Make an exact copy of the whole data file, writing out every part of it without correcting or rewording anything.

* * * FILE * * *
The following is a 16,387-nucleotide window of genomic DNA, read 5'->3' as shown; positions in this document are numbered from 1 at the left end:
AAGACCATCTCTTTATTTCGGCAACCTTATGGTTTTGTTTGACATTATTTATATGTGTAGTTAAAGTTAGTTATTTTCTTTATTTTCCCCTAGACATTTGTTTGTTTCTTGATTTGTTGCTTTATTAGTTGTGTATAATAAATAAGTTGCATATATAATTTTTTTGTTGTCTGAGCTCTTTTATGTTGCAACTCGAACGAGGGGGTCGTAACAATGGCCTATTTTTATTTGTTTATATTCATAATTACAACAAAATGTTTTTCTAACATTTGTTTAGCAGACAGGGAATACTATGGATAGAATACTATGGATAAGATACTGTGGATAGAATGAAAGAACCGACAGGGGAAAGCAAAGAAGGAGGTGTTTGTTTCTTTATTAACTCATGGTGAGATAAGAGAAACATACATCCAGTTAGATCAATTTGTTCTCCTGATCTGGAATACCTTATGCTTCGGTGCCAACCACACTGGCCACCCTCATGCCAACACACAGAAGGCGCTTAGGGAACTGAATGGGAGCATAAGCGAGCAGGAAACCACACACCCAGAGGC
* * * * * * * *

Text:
The following is a 16,387-nucleotide window of genomic DNA, read 5'->3' as shown; positions in this document are numbered from 1 at the left end:
AAGACCATCTCTTTATTTCGGCAACCTTATGGTTTTGTTTGACATTATTTATATGTGTAGTTAAAGTTAGTTATTTTCTTTATTTTCCCCTAGACATTTGTTTGTTTCTTGATTTGTTGCTTTATTAGTTGTGTATAATAAATAAGTTGCATATATAATTTTTTTGTTGTCTGAGCTCTTTTATGTTGCAACTCGAACGAGGGGGTCGTAACAATGGCCTATTTTTATTTGTTTATATTCATAATTACAACAAAATGTTTTTCTAACATTTGTTTAGCAGACAGGGAATACTATGGATAGAATACTATGGATAAGATACTGTGGATAGAATGAAAGAACCGACAGGGGAAAGCAAAGAAGGAGGTGTTTGTTTCTTTATTAACTCATGGTGAGATAAGAGAAACATACATCCAGTTAGATCAATTTGTTCTCCTGATCTGGAATACCTTATGCTTCGGTGCCAACCACACTGGCCACCCTCATGCCAACACACAGAAGGCGCTTAGGGAACTGAATGGGAGCATAAGCGAGCAGGAAACCACACACCCAGAGGC